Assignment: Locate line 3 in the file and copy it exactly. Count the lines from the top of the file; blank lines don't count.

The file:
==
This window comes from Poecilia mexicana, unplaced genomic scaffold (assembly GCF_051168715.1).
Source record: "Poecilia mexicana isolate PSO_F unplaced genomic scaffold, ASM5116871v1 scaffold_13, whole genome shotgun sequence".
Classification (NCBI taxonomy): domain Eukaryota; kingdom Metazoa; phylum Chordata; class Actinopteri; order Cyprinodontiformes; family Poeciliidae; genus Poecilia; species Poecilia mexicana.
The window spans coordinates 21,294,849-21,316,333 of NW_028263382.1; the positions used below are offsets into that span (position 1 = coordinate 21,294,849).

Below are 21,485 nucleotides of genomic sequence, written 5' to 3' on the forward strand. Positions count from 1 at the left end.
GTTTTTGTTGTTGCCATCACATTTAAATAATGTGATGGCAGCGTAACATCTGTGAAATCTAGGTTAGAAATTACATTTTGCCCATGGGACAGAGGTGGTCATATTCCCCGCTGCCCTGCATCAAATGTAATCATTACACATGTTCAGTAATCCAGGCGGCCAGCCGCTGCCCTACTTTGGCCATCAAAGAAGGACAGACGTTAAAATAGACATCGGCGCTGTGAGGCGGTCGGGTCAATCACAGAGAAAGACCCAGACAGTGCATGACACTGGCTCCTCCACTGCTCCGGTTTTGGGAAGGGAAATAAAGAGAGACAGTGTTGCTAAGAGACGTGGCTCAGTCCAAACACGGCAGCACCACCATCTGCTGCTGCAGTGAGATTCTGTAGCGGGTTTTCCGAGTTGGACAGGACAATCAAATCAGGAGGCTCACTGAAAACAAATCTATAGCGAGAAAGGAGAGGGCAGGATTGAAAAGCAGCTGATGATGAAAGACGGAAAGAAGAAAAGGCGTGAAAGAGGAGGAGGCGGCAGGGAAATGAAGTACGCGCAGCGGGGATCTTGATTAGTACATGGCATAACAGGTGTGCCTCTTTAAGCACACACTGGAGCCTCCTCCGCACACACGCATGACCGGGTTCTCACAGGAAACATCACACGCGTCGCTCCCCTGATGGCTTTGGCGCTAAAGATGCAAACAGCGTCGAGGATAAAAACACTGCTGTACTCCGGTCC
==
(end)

Classification (NCBI taxonomy): domain Eukaryota; kingdom Metazoa; phylum Chordata; class Actinopteri; order Cyprinodontiformes; family Poeciliidae; genus Poecilia; species Poecilia mexicana.